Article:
MILLIE

''After 15 years in the tech world, Millie now has successful businesses in publishing and social media, delivering original content and design. She says she is excited about helping FRANK to be the magazine of choice for women over 40.''

London hello@thefrankmagazine.com International Distribution | FRANK Magazine FREE Subscriptions Worldwide | www.thefrankmagazine.com

''Melanie Sykes was a fashion model before moving into hosting TV and Radio shows. Alongside her presenting work, she is now Editor in chief of FRANK magazine. As a woman in her late forties, she felt there was a gap in the magazine market for women her age and wanted to rectify that. “I believe it is never too late to try something new and creating and editing FRANK is the perfect project at this stage in my life and something I am relishing."

FRANK M A G A Z I N E

Issue 04 Oct - Nov 2019

Free subscriptions may begin at any time throughout the year. You can cancel a a subscription anytime. Copyright © 2019 The Frank Magazine.

@thefrank_mag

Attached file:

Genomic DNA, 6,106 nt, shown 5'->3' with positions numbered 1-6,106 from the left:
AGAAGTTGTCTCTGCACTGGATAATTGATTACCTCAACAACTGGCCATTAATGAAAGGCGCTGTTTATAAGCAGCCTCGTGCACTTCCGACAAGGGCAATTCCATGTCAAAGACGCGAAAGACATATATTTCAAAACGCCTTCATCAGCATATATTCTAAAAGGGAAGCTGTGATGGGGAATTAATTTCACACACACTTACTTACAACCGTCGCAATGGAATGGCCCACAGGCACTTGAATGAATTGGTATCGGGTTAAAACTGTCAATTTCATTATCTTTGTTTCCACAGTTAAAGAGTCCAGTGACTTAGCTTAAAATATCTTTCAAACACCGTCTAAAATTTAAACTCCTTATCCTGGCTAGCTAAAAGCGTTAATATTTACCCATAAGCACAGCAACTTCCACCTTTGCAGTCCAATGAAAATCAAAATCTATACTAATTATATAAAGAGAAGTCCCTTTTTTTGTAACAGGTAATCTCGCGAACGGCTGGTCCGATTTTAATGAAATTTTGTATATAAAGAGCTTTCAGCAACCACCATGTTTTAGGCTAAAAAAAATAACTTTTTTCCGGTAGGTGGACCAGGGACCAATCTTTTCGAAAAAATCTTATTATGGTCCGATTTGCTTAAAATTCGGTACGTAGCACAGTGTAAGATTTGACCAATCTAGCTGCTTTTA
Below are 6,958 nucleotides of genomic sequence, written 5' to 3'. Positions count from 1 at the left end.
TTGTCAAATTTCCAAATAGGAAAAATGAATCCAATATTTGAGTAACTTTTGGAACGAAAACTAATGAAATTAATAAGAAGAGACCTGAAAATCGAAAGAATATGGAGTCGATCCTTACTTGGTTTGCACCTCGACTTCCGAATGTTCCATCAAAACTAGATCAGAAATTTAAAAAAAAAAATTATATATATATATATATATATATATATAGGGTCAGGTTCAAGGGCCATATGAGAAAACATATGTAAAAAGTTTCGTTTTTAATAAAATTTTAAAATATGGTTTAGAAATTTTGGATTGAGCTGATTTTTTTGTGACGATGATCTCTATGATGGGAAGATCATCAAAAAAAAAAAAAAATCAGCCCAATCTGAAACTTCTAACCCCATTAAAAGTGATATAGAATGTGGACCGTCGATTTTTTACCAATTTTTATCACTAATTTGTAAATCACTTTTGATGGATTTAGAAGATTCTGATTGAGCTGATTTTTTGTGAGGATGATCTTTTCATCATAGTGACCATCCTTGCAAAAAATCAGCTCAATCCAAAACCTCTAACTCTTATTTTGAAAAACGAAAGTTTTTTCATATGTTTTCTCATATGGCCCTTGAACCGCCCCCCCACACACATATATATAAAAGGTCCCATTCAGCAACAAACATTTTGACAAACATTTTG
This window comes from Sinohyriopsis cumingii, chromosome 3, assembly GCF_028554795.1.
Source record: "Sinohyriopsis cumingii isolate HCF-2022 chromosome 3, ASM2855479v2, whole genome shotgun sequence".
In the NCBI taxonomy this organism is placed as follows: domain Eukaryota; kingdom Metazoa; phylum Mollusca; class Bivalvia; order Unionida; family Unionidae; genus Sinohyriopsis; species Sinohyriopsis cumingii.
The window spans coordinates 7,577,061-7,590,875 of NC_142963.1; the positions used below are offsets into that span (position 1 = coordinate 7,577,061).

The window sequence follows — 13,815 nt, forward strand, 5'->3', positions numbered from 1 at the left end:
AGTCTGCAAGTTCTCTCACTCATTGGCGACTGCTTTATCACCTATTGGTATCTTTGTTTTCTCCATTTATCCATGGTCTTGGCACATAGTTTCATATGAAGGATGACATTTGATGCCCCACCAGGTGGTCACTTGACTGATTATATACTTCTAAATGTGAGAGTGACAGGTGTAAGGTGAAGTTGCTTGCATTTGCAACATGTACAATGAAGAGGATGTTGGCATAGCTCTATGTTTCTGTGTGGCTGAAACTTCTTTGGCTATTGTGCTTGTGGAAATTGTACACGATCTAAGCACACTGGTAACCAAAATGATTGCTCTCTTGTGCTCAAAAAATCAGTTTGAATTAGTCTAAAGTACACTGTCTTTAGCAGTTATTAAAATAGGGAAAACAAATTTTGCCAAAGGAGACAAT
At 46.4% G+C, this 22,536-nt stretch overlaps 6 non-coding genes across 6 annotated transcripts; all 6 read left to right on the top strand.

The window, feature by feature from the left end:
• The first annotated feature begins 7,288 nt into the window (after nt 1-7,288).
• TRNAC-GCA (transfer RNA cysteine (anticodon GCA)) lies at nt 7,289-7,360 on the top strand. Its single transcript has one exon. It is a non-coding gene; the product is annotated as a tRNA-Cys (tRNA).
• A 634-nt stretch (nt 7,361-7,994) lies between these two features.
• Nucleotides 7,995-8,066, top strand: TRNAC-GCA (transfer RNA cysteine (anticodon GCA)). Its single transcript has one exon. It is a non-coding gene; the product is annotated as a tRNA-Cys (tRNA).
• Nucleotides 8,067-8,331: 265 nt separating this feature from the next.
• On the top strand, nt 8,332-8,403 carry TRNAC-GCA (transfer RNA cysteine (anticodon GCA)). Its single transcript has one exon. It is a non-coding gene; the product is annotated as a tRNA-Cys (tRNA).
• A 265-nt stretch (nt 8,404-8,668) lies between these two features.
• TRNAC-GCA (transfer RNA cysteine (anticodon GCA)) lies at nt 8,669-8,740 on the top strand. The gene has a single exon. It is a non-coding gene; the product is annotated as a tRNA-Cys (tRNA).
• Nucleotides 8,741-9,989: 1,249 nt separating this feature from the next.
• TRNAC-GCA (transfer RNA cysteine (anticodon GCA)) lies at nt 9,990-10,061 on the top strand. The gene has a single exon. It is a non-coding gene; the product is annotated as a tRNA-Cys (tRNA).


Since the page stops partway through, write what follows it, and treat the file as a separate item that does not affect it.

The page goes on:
Nothing from this or any other publications of The FRANK Magazine may be reproduced by letterpress, photo-offset, photocopying, microfilm or any other method whatsoever without the express written consent of the publisher or of the holders of the copyright of the author in question. This publication has been compiled with the greatest care. However, the publishers do not in any way hold themselves liable for any errors that may have arisen. www.thefrankmagazine.com Summer 2019

FRANK by name FRANK by nature

HAIR SHERMAN HAWTHORNE AT MANDY COAKLEY USING PAUL MITCHELL HAIRCARE MAKEUP HELEN BANON at MANDY COAKLEY USING BOBBI BROWN MODEL AMMA at IMM MODELS PHOTOGRAPHY ASSISTANT JENNA SMITH STYLING ASSISTANT FREYA WATSON WITH THANKS TO THE FOUR SEASONS HOTEL HAMPSHIRE ( fourseasons.com/Hampshire)

www.thefrankmagazine.com


C O V E R M O D E L


AMMA When did you start modelling? How were you ‘discovered’ ? I started modelling about 4 years ago, when my friend who works for Mulberry asked me to be in a shoot for a new launch for the brand. I’d dabbled in modelling as a teenager, but nothing really came of it. So when the Mulberry images came out and I was contacted by a few agencies, I was really surprised! But I thought I’d give it a go and here I am now. What do you enjoy about being a model? When I started modelling, I think I had an idea in my mind of what I thought it would be like but it’s been different to my perception. Naturally I like being in front of the camera, but it took me a while to understand what was expected of me: how to move, understanding my angles, knowing when to blink and when not to! I love that no day is the same, you get to meet some interesting people and help to create their vision. Modelling has given me so much more confidence about myself, as it forces you out of your comfort zone. How has the business changed since you became a model?